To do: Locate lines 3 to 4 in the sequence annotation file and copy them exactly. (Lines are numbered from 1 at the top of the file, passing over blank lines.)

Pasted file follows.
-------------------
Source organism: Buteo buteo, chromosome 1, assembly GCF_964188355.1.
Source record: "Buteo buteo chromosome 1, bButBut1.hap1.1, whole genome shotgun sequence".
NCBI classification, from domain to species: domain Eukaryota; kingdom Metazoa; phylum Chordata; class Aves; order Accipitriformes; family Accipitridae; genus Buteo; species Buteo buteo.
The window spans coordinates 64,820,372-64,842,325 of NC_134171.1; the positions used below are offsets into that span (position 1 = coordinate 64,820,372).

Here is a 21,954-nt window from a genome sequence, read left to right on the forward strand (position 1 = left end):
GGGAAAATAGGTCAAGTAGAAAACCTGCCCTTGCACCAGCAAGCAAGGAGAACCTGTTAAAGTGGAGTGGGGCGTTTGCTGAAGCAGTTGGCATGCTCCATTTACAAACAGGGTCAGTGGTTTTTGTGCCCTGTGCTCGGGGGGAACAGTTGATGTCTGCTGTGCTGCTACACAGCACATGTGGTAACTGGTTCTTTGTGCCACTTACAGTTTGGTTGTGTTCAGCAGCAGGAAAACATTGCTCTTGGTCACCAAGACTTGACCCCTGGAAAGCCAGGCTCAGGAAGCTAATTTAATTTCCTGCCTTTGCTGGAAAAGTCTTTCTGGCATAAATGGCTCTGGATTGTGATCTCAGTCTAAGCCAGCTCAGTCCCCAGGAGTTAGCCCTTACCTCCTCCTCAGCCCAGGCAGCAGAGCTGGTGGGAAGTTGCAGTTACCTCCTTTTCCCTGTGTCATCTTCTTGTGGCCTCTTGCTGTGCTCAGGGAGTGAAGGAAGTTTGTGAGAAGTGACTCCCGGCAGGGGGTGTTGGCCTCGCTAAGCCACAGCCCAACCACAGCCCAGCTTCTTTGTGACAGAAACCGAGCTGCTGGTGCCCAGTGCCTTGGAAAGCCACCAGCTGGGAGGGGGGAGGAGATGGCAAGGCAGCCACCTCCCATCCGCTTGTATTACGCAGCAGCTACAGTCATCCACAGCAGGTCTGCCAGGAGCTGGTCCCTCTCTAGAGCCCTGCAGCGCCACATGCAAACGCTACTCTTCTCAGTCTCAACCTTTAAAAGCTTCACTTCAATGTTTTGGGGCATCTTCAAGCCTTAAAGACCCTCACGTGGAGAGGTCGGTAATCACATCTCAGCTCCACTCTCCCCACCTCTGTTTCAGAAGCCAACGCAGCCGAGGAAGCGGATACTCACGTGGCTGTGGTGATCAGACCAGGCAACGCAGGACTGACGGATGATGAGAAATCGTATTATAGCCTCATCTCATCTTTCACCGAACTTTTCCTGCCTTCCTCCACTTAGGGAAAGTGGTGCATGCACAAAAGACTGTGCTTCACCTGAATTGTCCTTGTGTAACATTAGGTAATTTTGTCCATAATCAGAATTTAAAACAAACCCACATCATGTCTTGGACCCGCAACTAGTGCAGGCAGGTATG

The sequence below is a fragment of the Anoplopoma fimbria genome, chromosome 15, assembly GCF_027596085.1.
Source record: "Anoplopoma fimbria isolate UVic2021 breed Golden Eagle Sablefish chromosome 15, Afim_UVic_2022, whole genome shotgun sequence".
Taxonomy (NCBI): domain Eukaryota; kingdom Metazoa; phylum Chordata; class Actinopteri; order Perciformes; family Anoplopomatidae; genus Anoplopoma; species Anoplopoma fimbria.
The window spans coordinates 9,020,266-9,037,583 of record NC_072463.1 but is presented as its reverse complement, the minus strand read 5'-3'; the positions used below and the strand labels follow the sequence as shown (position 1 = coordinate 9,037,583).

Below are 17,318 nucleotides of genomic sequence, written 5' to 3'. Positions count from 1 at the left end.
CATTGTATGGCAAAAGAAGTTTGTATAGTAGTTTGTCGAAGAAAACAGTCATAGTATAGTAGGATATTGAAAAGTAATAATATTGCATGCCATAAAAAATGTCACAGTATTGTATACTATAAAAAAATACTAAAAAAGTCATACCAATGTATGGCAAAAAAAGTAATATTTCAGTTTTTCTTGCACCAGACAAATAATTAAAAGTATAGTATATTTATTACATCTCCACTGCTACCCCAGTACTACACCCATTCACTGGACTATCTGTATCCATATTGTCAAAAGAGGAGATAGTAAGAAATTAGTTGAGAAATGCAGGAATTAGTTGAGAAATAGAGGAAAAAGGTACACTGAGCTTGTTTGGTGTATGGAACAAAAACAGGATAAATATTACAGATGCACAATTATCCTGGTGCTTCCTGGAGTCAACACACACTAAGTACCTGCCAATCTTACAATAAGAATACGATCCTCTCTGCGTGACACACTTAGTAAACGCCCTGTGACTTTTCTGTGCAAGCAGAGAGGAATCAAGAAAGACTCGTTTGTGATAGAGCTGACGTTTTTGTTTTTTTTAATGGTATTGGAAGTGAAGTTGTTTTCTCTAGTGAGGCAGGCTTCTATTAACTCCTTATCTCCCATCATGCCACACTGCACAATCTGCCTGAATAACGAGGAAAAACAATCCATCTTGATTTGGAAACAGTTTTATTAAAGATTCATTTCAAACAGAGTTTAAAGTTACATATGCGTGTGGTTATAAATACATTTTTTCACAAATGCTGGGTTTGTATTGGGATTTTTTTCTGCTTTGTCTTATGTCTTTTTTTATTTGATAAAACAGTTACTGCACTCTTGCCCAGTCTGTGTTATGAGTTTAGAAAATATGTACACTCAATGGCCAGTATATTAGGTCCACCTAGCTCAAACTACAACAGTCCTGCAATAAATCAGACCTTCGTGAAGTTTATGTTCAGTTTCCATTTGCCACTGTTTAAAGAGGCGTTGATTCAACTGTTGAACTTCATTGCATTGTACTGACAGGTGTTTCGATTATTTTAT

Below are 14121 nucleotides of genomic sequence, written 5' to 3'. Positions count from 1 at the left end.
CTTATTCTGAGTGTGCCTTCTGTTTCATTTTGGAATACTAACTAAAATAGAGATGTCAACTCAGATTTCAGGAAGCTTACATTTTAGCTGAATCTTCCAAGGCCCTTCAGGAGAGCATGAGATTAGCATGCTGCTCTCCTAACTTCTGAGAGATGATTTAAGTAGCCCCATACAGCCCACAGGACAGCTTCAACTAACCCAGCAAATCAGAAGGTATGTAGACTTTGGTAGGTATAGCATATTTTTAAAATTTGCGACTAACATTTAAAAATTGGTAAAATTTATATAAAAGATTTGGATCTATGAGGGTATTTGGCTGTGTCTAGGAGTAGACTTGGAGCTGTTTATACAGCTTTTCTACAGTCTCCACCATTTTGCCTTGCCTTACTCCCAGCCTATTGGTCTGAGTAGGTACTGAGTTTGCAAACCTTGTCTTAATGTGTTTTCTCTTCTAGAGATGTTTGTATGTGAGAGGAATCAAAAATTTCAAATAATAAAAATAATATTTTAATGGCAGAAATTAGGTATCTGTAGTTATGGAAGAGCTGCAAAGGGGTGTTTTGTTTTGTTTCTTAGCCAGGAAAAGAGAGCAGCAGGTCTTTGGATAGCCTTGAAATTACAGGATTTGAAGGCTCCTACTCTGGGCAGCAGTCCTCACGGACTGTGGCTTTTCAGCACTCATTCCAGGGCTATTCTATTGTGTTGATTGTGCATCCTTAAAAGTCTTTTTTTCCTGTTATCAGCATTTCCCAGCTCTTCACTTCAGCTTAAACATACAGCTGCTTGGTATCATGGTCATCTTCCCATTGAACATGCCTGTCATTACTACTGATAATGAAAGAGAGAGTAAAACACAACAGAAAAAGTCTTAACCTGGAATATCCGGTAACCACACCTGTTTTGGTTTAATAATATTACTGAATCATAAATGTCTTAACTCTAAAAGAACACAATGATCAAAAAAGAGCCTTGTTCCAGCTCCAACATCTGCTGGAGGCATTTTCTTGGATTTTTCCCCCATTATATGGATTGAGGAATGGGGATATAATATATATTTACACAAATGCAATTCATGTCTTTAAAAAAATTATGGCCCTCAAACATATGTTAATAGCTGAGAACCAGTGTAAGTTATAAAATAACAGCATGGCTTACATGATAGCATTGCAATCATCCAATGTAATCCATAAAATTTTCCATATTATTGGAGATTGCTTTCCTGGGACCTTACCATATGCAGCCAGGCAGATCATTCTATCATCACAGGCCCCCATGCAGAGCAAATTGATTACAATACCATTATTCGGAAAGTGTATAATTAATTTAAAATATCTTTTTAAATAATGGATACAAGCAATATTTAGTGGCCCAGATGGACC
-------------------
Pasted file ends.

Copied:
NCBI classification, from domain to species: domain Eukaryota; kingdom Metazoa; phylum Chordata; class Aves; order Accipitriformes; family Accipitridae; genus Buteo; species Buteo buteo.
The window spans coordinates 64,820,372-64,842,325 of NC_134171.1; the positions used below are offsets into that span (position 1 = coordinate 64,820,372).